Sunday, August 22, 2010

What Gord Did On His Summer Vacation

The staff at Jim Pattison Broadcast Group's Vancouver stations is very fortunate each Friday to receive an informative and insightful email from their Program Director Gord Eno, which he nicknames "The WJM."

This week's edition is so good (and for a change it's not about any secret strategies or tactics) I simply must share it with you:

With only the occasional slip I was able to stick to my goal of not listening to radio during my vacation. I did hear a station the first day but the the lack of focus and sloppy execution frustrated me so much that I wanted to hotline the radio station.

So I pledged to avoid radio for the next two weeks.

Difficult for me to do but, I offered myself a compromise by listening to Sirius in the rental car.

With hundreds of stations to offer we settled on four or five. I really couldn’t stay too long on the talk channels. Most of what was being offered was exaggerated opinions and over the top point of views. I found the hype to be insincere and the insulting.

Besides, I was looking for entertainment suitable for a vacation.

At first is it was the Broadway Musicals channel. When the announcers became boring and the repetition became too much I searched for something new and found three stand up comedy channels. The three channels went from safe to edgy to raunchy. Just like music scheduling the clips were rotating, some more than others. The really interesting clips were worth listening to a couple of times but the rest of the content was worth only hearing once. On the F-bomb channel it was easy to feel disconnected and a lot of switching to the other two comedy channels happened there.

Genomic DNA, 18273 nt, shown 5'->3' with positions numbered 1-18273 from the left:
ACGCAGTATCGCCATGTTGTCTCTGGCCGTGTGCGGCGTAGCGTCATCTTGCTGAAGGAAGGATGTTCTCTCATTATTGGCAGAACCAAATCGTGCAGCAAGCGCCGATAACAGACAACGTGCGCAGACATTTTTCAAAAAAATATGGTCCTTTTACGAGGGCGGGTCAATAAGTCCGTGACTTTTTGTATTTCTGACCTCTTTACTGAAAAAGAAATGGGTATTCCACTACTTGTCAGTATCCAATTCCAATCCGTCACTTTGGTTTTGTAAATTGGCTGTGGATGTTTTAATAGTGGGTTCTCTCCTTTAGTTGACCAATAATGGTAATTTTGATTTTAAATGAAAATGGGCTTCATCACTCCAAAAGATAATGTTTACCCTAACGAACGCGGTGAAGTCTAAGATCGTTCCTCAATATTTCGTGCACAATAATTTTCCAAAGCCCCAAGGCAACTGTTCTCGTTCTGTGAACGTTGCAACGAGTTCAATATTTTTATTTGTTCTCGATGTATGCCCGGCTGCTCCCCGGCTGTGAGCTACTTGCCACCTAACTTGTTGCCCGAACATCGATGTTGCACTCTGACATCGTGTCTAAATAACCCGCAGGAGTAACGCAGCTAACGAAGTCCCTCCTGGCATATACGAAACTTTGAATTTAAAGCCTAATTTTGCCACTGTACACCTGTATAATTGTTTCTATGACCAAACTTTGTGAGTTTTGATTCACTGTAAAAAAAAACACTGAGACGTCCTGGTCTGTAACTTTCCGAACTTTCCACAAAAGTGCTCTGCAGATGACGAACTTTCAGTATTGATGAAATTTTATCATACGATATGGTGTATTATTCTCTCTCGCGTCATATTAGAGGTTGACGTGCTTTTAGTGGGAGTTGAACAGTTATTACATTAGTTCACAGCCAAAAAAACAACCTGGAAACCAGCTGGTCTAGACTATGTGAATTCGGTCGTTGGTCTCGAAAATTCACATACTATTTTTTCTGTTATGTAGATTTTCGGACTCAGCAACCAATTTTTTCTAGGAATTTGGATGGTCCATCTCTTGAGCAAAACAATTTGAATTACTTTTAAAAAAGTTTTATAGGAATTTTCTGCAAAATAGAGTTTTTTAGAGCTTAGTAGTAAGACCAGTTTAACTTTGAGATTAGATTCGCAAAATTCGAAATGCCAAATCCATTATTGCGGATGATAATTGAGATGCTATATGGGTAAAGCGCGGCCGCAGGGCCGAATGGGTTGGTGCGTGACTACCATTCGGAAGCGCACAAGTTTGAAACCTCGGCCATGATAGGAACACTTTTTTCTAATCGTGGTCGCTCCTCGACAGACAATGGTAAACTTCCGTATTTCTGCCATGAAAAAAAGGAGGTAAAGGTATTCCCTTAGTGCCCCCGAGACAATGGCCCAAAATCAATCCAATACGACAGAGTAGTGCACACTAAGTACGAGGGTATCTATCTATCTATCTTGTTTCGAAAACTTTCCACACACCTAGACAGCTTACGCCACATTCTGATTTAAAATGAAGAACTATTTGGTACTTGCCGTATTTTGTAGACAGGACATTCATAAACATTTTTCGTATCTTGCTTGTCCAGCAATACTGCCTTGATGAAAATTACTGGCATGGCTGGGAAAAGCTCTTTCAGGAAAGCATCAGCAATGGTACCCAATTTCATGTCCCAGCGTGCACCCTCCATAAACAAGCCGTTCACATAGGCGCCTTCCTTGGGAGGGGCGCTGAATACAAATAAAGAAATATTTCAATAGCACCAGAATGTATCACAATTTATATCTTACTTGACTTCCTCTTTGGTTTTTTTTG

Then, while scanning for something new I stopped on the Old Time Radio channel.

There it stayed for a couple of days.

Radio Mystery Theatre. Lux Radio Theatre. The Whisperer. The Jack Benny Show. The Thin Man. Our Miss Brooks. The Phil Harris-Alice Faye Show.

Listening to the various shows on Old Time Radio channel reminded me of the common thread that has lasted through decades of radio programming; it is all about the listeners.

The scripts, the performances, the storytelling, the characters in these old time radio shows were all playing directly to the audience. It was engaging. The words triggered images in my mind and I became a participant. It wasn’t just random audio, I was actively listening. I was involved.

Radio is the same today. You will be better than your competitors when you create engaging content that triggers participation and involves your listeners.

1 comment:

James Rabe said...

I recently started working with a brand new, never been on the radio before co-host. I am a big fan of Old Time Radio and gave her a few programs to listen to... to help her see how you paint pictures with words and sounds. How those mental images can be even more powerful than a real image.

I figure a lot of people can tell a story and get a laugh, but not everyone can tell a story so well that the listen can actually see it happening, which, I think, makes the emotional connection so much stronger.